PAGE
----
The latest installment in James Lee Burke's Holland family saga has aspiring novelist Aaron Broussard jumping off a train he hopped and landing in Denver, where he meets a beautiful art student involved with a shady professor tied to a drug-addled cult. As Aaron tries to rescue the woman he loves, he faces dark forces—some human and some not.
It is not long before various elements, which by turns work with and against each other, collide in a cataclysmic event that changes everything for Aaron and those around him, for better and for worse. I was initially disappointed in the book’s conclusion because it seemed somewhat abrupt and incomplete. But on reflection, the story set forth in this volume is not one that lends itself to neat endings or easy answers. It is all the more lifelike or real-world because of it, bittersweet but still full of hope as always. Another Kind of Eden features some of Burke’s best prose—the man’s wordcraft, even at this late date, is awe-inspiring—and his characters are unforgettable. You will want to put this book at the very top of your must-read list if you haven’t already.
... [the] dance between the harsh beauty of the landscape and the thrum of violence...is vintage Burke ... In many of Burke’s books, he breaches the curtain between what we think of as the real world and the past, the supernatural, the alternative, whatever lies on the other side. In Another Kind of Eden he sweeps that curtain back like a theater impresario, inviting the reader into a potent vision of the battle between good and evil that animates all his fiction.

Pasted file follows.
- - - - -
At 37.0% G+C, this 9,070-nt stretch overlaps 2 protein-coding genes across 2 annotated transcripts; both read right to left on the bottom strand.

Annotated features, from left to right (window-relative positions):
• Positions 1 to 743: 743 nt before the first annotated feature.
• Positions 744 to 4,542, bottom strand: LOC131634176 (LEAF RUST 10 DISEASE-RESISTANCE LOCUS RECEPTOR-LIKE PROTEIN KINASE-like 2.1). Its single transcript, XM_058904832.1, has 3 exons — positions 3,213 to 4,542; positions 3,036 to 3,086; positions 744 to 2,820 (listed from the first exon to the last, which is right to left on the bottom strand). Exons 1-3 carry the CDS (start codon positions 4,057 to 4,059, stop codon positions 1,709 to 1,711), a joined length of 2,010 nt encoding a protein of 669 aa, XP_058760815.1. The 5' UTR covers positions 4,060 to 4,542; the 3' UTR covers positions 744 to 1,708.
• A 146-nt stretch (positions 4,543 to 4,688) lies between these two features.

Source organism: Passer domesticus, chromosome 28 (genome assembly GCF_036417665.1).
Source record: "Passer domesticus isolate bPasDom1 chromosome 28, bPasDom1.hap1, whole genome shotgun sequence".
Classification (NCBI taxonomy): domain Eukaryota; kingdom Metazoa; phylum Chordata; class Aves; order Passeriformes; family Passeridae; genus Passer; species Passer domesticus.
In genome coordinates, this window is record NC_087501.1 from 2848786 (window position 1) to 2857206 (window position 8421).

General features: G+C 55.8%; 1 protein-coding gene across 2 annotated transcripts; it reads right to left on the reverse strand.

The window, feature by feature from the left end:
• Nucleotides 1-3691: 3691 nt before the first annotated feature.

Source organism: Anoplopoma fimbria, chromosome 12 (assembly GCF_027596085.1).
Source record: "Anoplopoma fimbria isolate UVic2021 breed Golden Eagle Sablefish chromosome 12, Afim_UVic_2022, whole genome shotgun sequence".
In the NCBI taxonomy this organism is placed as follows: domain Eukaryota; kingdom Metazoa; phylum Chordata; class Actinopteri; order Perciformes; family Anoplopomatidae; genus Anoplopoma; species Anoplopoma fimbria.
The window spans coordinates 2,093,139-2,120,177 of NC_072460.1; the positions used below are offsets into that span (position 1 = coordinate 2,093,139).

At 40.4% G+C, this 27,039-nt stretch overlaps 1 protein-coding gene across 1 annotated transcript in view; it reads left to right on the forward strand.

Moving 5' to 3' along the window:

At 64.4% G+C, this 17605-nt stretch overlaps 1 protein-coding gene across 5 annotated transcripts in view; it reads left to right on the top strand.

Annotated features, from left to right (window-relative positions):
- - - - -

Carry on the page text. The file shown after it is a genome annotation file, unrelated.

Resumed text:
Burke tells his story in something of a stylistic pastiche. His descriptions of the landscape and Aaron’s longing for a lost paradise echo John Steinbeck, Thomas Wolfe, and William Faulkner, while his dialogue, particularly when Aaron clashes with local villain Rueben Vickers and his son, Darrel, has a distinct Raymond Chandler/Ross Macdonald hardboiled tone to it. However, it’s difficult to know exactly how to approach this novel. Fans of Burke’s crime fiction will be pleased with Aaron’s darkness and with Wade Benbow, a chewed-up local detective who’s battling cancer and personal loss while trying to keep the peace and track down a murderer. Those interested in historical fiction will appreciate his portrait of rural and small-town Colorado in 1962 as drugs begin to enter the region, along with the dissolute culture and depressing loss of life that go along with them. However, beyond the historical element and the crime fiction slant, the ending of the novel will cause problems for many readers ... a challenging tale by an accomplished master of crime fiction. Fans of James Lee Burke will need to curb their expectations before reading this one, because their author has more in mind for his story than might meet the eye on a superficial level.